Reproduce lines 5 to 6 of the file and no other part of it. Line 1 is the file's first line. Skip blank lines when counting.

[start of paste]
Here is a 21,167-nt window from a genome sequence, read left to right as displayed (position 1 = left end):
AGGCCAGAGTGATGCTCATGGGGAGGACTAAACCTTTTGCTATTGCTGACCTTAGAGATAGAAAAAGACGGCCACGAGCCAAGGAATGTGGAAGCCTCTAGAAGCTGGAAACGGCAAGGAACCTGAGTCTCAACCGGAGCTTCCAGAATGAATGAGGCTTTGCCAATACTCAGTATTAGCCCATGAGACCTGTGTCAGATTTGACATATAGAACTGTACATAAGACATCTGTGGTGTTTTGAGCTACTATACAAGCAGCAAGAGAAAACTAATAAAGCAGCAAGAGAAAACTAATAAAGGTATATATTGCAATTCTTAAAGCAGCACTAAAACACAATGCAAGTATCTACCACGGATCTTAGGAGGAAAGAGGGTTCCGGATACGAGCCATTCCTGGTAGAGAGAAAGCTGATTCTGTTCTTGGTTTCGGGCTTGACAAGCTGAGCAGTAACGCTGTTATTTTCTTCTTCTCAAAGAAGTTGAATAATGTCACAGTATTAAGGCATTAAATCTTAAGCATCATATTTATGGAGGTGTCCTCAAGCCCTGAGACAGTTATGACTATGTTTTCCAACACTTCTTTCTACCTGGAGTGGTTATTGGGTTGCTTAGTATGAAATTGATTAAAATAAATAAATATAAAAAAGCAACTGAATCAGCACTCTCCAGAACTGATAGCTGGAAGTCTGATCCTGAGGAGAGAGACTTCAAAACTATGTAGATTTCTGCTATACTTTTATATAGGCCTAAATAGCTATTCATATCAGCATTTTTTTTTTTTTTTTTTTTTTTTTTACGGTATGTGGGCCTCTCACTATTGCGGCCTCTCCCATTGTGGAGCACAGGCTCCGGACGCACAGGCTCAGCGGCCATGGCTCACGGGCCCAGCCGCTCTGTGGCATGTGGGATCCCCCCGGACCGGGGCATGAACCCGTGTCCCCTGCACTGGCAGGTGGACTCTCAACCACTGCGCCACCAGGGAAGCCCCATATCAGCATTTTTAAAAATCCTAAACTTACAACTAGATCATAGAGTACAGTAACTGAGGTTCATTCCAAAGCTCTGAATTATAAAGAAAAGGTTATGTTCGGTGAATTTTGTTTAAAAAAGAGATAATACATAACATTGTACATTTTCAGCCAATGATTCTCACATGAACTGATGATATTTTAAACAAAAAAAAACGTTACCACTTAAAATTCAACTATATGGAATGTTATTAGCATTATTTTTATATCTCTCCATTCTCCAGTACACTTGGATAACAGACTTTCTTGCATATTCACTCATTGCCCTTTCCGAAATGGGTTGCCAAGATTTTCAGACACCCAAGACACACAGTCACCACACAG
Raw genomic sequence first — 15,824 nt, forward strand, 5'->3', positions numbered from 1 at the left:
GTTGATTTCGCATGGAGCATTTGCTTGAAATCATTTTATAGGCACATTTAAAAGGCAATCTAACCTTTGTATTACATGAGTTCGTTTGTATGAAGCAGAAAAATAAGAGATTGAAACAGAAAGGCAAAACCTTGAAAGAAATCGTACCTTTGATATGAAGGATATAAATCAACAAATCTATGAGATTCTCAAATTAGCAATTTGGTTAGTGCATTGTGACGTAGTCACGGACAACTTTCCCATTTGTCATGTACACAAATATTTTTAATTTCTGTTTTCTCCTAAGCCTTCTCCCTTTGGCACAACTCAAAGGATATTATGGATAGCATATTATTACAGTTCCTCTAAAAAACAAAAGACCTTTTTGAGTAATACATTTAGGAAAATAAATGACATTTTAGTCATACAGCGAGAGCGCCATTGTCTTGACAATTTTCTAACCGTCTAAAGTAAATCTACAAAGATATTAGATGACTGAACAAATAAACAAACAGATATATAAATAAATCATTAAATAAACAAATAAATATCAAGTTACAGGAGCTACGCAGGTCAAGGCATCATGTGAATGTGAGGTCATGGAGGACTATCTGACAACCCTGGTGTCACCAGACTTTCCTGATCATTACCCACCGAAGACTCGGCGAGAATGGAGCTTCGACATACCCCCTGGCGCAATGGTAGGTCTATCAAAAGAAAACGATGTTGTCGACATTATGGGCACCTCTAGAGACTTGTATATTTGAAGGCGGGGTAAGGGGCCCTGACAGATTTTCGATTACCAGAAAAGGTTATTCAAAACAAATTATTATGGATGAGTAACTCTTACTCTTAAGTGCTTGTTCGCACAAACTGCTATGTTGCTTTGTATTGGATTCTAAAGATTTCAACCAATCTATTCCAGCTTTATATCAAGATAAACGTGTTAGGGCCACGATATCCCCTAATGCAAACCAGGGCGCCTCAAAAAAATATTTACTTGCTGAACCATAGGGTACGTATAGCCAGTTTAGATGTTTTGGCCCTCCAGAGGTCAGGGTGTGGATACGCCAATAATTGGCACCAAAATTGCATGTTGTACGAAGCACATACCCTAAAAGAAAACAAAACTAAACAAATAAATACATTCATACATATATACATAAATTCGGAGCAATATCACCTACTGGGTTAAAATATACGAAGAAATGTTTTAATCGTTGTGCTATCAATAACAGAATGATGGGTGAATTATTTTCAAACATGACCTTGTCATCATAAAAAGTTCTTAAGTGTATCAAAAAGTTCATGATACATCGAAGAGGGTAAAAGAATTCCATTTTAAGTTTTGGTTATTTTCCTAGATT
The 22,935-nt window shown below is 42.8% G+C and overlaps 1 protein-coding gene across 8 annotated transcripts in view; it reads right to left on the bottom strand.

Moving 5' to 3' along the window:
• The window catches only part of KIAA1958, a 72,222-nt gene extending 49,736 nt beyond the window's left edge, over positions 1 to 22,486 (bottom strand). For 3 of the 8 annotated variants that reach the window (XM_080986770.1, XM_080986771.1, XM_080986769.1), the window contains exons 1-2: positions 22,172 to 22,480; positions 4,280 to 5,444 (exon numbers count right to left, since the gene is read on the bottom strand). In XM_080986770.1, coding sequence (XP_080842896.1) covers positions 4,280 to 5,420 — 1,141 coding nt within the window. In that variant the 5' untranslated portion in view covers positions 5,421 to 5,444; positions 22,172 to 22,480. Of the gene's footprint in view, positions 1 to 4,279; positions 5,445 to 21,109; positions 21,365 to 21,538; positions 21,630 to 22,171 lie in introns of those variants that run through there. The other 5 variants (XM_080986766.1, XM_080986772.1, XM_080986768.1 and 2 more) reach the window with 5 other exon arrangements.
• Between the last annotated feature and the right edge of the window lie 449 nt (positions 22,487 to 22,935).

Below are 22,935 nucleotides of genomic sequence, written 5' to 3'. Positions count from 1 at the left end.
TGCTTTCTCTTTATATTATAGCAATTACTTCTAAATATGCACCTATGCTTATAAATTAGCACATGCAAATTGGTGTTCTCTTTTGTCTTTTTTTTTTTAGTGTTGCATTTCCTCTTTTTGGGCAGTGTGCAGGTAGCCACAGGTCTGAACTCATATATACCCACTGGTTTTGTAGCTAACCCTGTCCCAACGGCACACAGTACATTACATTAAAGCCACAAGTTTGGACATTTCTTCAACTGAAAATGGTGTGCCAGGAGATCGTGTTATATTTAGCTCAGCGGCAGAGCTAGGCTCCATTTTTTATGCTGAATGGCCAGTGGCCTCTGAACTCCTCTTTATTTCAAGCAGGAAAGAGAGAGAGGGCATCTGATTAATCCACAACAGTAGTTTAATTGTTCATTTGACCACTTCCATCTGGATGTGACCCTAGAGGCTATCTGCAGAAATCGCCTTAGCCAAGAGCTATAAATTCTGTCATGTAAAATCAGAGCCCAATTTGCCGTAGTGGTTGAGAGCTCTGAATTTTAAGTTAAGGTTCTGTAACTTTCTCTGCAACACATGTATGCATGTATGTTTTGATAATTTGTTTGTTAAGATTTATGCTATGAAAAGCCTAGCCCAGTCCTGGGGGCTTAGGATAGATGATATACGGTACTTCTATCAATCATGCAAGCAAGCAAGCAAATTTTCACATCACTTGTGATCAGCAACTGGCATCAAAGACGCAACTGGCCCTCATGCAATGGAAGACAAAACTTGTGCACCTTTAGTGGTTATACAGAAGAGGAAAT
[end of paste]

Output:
The 22,935-nt window shown below is 42.8% G+C and overlaps 1 protein-coding gene across 8 annotated transcripts in view; it reads right to left on the bottom strand.

Moving 5' to 3' along the window: